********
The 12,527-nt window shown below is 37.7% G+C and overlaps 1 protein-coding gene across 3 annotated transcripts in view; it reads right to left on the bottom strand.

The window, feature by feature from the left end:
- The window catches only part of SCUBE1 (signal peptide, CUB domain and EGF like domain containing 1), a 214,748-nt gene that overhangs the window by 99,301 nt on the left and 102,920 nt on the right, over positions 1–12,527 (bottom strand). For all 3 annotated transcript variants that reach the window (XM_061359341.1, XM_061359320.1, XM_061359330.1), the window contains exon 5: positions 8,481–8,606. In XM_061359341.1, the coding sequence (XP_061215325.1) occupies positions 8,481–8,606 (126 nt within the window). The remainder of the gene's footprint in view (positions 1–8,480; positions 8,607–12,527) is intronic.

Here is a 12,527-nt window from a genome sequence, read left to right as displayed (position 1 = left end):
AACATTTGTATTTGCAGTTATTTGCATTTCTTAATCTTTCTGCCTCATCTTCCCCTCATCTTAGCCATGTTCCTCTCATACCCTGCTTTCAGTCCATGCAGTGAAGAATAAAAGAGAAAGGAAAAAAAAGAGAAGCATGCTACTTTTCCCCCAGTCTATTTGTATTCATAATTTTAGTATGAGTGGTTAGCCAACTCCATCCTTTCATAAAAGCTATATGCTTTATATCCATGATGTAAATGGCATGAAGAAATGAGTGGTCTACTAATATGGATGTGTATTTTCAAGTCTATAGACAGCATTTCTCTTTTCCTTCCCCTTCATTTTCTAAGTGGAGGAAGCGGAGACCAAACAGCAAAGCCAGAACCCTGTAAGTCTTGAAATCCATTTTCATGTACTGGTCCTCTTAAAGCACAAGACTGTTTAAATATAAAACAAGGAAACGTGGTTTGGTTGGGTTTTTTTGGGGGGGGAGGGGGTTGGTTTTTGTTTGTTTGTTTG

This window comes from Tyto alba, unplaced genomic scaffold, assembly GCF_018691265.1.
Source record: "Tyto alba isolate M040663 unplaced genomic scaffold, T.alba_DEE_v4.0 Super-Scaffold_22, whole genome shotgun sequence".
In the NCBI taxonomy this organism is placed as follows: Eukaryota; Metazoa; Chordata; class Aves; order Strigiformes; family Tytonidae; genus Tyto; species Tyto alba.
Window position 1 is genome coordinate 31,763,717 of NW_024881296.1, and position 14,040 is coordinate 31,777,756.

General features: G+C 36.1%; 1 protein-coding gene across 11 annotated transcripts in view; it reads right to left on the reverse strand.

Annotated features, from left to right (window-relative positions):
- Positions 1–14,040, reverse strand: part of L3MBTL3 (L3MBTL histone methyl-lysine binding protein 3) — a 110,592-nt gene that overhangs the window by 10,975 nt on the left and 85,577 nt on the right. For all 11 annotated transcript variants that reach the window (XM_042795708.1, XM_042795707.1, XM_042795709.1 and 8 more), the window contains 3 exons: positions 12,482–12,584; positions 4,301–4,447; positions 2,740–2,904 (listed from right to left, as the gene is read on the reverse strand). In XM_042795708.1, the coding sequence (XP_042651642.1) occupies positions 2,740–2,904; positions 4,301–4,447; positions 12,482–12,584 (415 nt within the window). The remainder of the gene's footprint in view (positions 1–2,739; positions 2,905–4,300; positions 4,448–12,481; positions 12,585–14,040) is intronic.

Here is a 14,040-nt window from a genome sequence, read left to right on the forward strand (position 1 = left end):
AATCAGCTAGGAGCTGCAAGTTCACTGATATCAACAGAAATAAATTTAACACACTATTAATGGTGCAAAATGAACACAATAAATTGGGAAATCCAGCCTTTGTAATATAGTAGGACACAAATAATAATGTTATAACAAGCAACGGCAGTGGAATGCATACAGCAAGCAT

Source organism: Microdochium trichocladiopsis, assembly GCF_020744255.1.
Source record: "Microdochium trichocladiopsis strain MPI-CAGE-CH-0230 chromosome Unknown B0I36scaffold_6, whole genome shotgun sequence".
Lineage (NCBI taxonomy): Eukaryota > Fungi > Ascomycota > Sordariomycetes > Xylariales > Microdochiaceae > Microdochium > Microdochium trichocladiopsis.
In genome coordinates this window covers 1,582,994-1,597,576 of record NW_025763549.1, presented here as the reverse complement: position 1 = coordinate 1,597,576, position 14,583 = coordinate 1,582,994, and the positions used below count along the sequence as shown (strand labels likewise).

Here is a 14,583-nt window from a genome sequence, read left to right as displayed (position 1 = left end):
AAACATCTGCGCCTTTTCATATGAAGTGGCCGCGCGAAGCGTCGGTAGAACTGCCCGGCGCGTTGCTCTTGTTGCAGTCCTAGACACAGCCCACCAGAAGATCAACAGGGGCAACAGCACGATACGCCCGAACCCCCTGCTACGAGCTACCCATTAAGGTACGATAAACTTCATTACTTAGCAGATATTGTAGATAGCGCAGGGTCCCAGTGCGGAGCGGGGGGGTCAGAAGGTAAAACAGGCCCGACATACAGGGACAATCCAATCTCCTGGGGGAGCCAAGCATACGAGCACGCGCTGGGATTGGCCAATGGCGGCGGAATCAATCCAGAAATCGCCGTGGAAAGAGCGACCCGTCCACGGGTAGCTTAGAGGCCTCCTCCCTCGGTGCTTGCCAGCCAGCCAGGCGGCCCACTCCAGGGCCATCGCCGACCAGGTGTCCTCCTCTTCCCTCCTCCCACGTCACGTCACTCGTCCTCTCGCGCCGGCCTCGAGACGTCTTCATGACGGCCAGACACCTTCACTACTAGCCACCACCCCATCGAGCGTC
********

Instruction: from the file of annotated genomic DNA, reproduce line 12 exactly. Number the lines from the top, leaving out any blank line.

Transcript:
- Positions 1–14,040, reverse strand: part of L3MBTL3 (L3MBTL histone methyl-lysine binding protein 3) — a 110,592-nt gene that overhangs the window by 10,975 nt on the left and 85,577 nt on the right. For all 11 annotated transcript variants that reach the window (XM_042795708.1, XM_042795707.1, XM_042795709.1 and 8 more), the window contains 3 exons: positions 12,482–12,584; positions 4,301–4,447; positions 2,740–2,904 (listed from right to left, as the gene is read on the reverse strand). In XM_042795708.1, the coding sequence (XP_042651642.1) occupies positions 2,740–2,904; positions 4,301–4,447; positions 12,482–12,584 (415 nt within the window). The remainder of the gene's footprint in view (positions 1–2,739; positions 2,905–4,300; positions 4,448–12,481; positions 12,585–14,040) is intronic.